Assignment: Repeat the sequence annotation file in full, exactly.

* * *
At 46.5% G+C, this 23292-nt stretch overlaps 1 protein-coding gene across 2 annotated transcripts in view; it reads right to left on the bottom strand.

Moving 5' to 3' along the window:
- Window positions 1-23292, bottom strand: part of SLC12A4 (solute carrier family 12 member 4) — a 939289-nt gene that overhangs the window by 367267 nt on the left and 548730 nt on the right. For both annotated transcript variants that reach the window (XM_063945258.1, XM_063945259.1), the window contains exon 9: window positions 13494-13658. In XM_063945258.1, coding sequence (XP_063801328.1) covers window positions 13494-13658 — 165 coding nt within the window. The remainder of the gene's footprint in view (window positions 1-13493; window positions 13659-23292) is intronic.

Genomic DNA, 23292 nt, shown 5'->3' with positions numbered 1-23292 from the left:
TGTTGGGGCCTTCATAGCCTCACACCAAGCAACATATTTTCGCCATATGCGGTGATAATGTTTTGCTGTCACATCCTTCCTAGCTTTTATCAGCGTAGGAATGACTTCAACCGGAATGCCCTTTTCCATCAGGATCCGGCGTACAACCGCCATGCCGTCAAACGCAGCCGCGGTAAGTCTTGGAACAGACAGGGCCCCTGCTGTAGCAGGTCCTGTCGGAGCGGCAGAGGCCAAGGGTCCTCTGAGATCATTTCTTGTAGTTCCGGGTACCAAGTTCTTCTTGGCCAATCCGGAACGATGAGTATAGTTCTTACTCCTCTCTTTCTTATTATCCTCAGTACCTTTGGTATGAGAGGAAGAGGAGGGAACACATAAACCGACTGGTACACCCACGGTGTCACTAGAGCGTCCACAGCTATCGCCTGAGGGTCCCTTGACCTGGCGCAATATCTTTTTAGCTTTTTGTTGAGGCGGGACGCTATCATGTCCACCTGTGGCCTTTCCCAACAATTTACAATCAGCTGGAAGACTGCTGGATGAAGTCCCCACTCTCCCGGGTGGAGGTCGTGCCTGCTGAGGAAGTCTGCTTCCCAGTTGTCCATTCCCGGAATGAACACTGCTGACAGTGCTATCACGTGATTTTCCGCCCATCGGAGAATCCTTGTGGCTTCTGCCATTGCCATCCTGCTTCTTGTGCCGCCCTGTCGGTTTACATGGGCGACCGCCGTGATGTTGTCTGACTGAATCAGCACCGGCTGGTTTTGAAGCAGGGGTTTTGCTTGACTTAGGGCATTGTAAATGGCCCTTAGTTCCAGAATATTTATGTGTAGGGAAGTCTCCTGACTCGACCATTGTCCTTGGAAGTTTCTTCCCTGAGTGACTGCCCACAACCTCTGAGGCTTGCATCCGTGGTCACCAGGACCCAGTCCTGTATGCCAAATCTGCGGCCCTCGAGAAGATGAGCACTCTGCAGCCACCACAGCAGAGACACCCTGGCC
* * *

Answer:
At 46.5% G+C, this 23292-nt stretch overlaps 1 protein-coding gene across 2 annotated transcripts in view; it reads right to left on the bottom strand.

Moving 5' to 3' along the window:
- Window positions 1-23292, bottom strand: part of SLC12A4 (solute carrier family 12 member 4) — a 939289-nt gene that overhangs the window by 367267 nt on the left and 548730 nt on the right. For both annotated transcript variants that reach the window (XM_063945258.1, XM_063945259.1), the window contains exon 9: window positions 13494-13658. In XM_063945258.1, coding sequence (XP_063801328.1) covers window positions 13494-13658 — 165 coding nt within the window. The remainder of the gene's footprint in view (window positions 1-13493; window positions 13659-23292) is intronic.

Genomic DNA, 23292 nt, shown 5'->3' with positions numbered 1-23292 from the left:
TGTTGGGGCCTTCATAGCCTCACACCAAGCAACATATTTTCGCCATATGCGGTGATAATGTTTTGCTGTCACATCCTTCCTAGCTTTTATCAGCGTAGGAATGACTTCAACCGGAATGCCCTTTTCCATCAGGATCCGGCGTACAACCGCCATGCCGTCAAACGCAGCCGCGGTAAGTCTTGGAACAGACAGGGCCCCTGCTGTAGCAGGTCCTGTCGGAGCGGCAGAGGCCAAGGGTCCTCTGAGATCATTTCTTGTAGTTCCGGGTACCAAGTTCTTCTTGGCCAATCCGGAACGATGAGTATAGTTCTTACTCCTCTCTTTCTTATTATCCTCAGTACCTTTGGTATGAGAGGAAGAGGAGGGAACACATAAACCGACTGGTACACCCACGGTGTCACTAGAGCGTCCACAGCTATCGCCTGAGGGTCCCTTGACCTGGCGCAATATCTTTTTAGCTTTTTGTTGAGGCGGGACGCTATCATGTCCACCTGTGGCCTTTCCCAACAATTTACAATCAGCTGGAAGACTGCTGGATGAAGTCCCCACTCTCCCGGGTGGAGGTCGTGCCTGCTGAGGAAGTCTGCTTCCCAGTTGTCCATTCCCGGAATGAACACTGCTGACAGTGCTATCACGTGATTTTCCGCCCATCGGAGAATCCTTGTGGCTTCTGCCATTGCCATCCTGCTTCTTGTGCCGCCCTGTCGGTTTACATGGGCGACCGCCGTGATGTTGTCTGACTGAATCAGCACCGGCTGGTTTTGAAGCAGGGGTTTTGCTTGACTTAGGGCATTGTAAATGGCCCTTAGTTCCAGAATATTTATGTGTAGGGAAGTCTCCTGACTCGACCATTGTCCTTGGAAGTTTCTTCCCTGAGTGACTGCCCACAACCTCTGAGGCTTGCATCCGTGGTCACCAGGACCCAGTCCTGTATGCCAAATCTGCGGCCCTCGAGAAGATGAGCACTCTGCAGCCACCACAGCAGAGACACCCTGGCC